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Working with Nginx + Node.js Web Containers

Nginx + Nodejs Web Containers are designed to concentrate and simplify your application configuration in a single Container.

This article explains how to setting up an Nginx + NodeJS Web Container then customize it to run a Next.js based website. The overall process is:

  1. Create a Container running the Nginx + NodeJS image.
  2. Connect to the Container via SSH and install Next.js.
  3. Adjust the Container configuration to automatically build and start the Next.js application on boot.
  4. Test the application.

The Container needs to have an [SSH/SFTP User]/docs/containers/ssh-sftp/overview/) associated with it. You can create this user when you create the container, or add a new SSH/SFTP User to an existing container.

Installing Next.js

Next.js has a well-documented Automatic Installation process that we’re going to use.

To install in your Container:

  1. SSH into the Container.
  2. Remove the default example application.
  3. Browse to the /container/application directory.
  4. Use yarn to install Next.js. You ought to be prompted for a project name.
# ssh myuser@
$ rm -r /container/application/*
$ cd /container/application/
$ yarn create next-app

In this example, we’ll use project as the project name. This name will be used in the directory, /container/application/project, which will be created for project files.

Configuring the Container

Once the application is installed, configure Supervisor to build and start up your application on boot. The supervisord.conf configuration file has a section named [program:nodejs] which you can use.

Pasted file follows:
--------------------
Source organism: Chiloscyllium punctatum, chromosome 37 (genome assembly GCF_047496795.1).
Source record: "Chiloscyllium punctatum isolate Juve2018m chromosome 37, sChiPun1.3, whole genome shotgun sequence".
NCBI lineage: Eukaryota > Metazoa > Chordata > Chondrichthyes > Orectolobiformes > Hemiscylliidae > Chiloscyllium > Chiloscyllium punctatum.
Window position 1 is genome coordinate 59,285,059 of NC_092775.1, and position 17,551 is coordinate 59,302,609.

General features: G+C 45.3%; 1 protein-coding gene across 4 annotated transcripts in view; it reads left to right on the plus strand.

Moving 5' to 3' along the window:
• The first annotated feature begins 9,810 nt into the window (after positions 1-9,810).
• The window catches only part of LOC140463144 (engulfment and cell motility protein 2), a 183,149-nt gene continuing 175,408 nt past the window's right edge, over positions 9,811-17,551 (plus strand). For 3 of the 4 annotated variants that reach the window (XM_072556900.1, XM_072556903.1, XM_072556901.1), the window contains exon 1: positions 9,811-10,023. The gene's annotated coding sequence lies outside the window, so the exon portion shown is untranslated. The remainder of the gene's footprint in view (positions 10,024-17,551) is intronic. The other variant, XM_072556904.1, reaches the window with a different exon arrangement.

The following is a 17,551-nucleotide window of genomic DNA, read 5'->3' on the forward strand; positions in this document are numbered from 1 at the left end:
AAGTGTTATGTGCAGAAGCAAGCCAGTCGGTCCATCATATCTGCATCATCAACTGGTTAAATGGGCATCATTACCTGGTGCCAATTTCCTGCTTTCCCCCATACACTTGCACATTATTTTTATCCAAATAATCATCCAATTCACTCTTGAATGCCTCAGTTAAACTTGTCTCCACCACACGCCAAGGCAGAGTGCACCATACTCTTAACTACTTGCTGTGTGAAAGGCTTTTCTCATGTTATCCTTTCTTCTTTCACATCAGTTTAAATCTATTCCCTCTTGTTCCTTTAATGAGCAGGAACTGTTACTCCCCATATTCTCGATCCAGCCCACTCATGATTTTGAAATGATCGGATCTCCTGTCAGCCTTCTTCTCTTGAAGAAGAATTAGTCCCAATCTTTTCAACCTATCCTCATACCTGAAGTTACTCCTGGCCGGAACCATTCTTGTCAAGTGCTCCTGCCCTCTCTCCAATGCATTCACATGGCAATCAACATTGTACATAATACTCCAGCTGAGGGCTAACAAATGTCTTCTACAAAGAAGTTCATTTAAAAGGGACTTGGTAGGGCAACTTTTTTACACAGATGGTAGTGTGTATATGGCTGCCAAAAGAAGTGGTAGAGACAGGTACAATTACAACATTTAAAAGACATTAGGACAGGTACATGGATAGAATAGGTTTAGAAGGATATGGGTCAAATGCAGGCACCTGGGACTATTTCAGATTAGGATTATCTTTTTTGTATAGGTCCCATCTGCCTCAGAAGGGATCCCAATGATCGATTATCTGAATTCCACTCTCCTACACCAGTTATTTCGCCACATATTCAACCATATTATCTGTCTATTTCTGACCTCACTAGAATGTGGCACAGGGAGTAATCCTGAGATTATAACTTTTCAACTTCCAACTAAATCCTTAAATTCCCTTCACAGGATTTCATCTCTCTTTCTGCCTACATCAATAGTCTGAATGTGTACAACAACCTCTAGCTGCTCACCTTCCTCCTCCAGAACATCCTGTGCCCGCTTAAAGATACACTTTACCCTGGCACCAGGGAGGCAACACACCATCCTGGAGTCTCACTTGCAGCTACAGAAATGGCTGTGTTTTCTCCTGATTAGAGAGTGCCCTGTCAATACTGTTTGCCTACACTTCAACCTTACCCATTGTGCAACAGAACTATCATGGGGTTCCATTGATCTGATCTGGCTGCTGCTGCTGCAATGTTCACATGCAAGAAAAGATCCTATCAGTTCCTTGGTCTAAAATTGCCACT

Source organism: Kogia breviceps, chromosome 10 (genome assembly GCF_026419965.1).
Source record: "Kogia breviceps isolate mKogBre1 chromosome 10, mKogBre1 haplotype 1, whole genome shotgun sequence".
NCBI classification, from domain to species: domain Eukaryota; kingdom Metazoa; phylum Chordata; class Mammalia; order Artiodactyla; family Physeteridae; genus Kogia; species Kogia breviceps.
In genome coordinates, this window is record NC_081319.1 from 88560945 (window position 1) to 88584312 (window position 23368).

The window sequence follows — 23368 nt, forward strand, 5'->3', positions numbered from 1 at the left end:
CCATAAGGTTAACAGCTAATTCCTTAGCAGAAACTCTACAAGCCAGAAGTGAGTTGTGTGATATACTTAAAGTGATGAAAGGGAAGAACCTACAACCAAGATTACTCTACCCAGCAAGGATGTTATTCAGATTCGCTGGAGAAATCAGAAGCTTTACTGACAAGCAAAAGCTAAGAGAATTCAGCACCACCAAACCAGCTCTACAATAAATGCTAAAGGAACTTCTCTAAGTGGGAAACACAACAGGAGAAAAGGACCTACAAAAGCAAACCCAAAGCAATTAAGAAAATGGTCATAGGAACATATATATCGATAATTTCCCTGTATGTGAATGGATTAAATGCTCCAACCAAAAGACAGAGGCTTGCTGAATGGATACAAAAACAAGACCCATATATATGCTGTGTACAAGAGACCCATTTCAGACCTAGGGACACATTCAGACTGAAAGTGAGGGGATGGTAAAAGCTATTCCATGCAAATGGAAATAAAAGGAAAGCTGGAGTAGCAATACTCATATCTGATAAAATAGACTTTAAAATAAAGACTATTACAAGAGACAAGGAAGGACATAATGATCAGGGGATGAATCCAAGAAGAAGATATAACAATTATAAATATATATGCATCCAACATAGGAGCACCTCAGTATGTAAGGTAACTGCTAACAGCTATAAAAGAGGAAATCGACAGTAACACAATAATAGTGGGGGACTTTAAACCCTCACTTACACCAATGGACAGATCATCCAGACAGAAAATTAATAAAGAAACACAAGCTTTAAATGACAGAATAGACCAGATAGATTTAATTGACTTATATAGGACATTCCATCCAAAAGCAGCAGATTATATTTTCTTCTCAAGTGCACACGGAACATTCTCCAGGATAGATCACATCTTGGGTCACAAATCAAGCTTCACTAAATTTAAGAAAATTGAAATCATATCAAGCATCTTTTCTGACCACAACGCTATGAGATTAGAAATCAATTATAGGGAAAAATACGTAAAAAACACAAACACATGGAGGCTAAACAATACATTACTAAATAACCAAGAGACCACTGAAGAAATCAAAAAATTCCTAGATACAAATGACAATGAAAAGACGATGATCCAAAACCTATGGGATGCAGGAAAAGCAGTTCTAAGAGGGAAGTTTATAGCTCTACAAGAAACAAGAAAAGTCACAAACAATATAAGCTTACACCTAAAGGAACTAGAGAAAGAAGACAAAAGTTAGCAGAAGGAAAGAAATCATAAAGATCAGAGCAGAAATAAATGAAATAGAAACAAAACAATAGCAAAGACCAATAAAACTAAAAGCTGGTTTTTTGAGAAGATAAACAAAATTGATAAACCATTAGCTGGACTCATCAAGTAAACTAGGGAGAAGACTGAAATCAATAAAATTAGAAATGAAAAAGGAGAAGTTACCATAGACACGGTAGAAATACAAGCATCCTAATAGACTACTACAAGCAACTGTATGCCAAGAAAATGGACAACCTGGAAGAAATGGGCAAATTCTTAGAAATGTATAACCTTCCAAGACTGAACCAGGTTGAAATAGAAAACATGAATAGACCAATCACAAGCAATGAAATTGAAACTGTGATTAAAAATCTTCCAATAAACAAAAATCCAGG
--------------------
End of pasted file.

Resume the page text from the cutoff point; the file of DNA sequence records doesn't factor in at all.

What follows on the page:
$ nano /container/config/supervisord.conf

Comment out or remove the nodejs default program and add a new program named nextjs. Here is what the last few lines of the configuration file should look like with the example commented out:

;environment=HOME=/container/application ; $HOME variable is used by npm for logging and caching
;command=/usr/local/bin/node /container/application/app.js
command=/bin/bash -c "yarn build && yarn start"

Next, review the Nginx default host configuration file. Next.js applications listen on port 3000 by default. If your application is set to listen on a different port, check out the upstream configuration block and make adjustments.

$ nano /container/config/nginx/sites-available/default

A simplified version of the Nginx host configuration file would look like this:

upstream service {
server localhost:3000;
server {
listen 80;
location / {
proxy_pass http://service/;
proxy_connect_timeout 3s;
proxy_send_timeout 5s;
proxy_read_timeout 5s;
proxy_pass_header Set-Cookie;

Enforcing HTTPS

If you have an SSL certificate installed, you can enfore HTTPS by adding a few lines to the server block. For more about switching on SSL, and about the rule for Nginx Web Containers, see SSL Certificates and HTTPS

server {
listen 80;
if ($http_x_forwarded_proto != 'https') {
rewrite ^ https://$host$request_uri? permanent;
location / {
proxy_pass http://service/;
proxy_connect_timeout 3s;
proxy_send_timeout 5s;
proxy_read_timeout 5s;
proxy_pass_header Set-Cookie;

Apply and Test Your Changes

To apply your configuration changes, reboot the Container.

Once the Container has restarted, check your website on a browser.

You can also follow the nextjs program logs through your SSH session.

tail -f /container/logs/supervisor/nextjs-std*

If you need to make any changes, remember to reboot the Container each time.